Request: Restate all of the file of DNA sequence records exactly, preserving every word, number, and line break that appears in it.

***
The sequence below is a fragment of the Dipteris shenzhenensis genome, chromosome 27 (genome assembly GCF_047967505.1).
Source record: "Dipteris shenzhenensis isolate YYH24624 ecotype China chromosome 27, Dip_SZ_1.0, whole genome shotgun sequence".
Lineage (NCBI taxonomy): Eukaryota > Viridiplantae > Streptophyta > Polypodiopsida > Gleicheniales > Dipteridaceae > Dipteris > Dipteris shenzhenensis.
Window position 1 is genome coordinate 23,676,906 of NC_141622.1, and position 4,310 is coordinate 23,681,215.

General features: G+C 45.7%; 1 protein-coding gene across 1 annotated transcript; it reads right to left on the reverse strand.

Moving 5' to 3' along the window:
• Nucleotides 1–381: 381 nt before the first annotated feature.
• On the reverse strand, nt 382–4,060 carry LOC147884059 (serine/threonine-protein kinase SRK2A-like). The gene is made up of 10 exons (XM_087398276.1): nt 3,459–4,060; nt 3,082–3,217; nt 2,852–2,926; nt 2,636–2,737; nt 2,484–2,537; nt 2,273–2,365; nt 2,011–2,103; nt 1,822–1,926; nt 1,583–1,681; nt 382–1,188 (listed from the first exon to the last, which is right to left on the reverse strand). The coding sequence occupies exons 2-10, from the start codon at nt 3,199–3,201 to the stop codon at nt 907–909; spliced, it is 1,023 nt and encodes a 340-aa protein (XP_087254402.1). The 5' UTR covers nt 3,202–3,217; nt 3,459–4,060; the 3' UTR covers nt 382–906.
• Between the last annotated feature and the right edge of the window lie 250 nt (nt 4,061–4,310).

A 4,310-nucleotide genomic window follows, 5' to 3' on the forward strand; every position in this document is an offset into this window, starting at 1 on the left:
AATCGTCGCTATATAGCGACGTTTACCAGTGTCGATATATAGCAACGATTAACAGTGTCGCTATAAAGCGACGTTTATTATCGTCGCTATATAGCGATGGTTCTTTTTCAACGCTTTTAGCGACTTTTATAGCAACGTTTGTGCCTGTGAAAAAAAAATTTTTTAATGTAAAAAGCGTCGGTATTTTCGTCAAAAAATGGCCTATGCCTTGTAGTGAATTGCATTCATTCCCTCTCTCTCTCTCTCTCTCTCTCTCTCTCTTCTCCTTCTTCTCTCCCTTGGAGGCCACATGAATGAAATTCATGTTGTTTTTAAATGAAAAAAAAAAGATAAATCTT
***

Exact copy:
The sequence below is a fragment of the Dipteris shenzhenensis genome, chromosome 27 (genome assembly GCF_047967505.1).
Source record: "Dipteris shenzhenensis isolate YYH24624 ecotype China chromosome 27, Dip_SZ_1.0, whole genome shotgun sequence".
Lineage (NCBI taxonomy): Eukaryota > Viridiplantae > Streptophyta > Polypodiopsida > Gleicheniales > Dipteridaceae > Dipteris > Dipteris shenzhenensis.
Window position 1 is genome coordinate 23,676,906 of NC_141622.1, and position 4,310 is coordinate 23,681,215.

General features: G+C 45.7%; 1 protein-coding gene across 1 annotated transcript; it reads right to left on the reverse strand.

Moving 5' to 3' along the window:
• Nucleotides 1–381: 381 nt before the first annotated feature.
• On the reverse strand, nt 382–4,060 carry LOC147884059 (serine/threonine-protein kinase SRK2A-like). The gene is made up of 10 exons (XM_087398276.1): nt 3,459–4,060; nt 3,082–3,217; nt 2,852–2,926; nt 2,636–2,737; nt 2,484–2,537; nt 2,273–2,365; nt 2,011–2,103; nt 1,822–1,926; nt 1,583–1,681; nt 382–1,188 (listed from the first exon to the last, which is right to left on the reverse strand). The coding sequence occupies exons 2-10, from the start codon at nt 3,199–3,201 to the stop codon at nt 907–909; spliced, it is 1,023 nt and encodes a 340-aa protein (XP_087254402.1). The 5' UTR covers nt 3,202–3,217; nt 3,459–4,060; the 3' UTR covers nt 382–906.
• Between the last annotated feature and the right edge of the window lie 250 nt (nt 4,061–4,310).

A 4,310-nucleotide genomic window follows, 5' to 3' on the forward strand; every position in this document is an offset into this window, starting at 1 on the left:
AATCGTCGCTATATAGCGACGTTTACCAGTGTCGATATATAGCAACGATTAACAGTGTCGCTATAAAGCGACGTTTATTATCGTCGCTATATAGCGATGGTTCTTTTTCAACGCTTTTAGCGACTTTTATAGCAACGTTTGTGCCTGTGAAAAAAAAATTTTTTAATGTAAAAAGCGTCGGTATTTTCGTCAAAAAATGGCCTATGCCTTGTAGTGAATTGCATTCATTCCCTCTCTCTCTCTCTCTCTCTCTCTCTCTCTTCTCCTTCTTCTCTCCCTTGGAGGCCACATGAATGAAATTCATGTTGTTTTTAAATGAAAAAAAAAAGATAAATCTT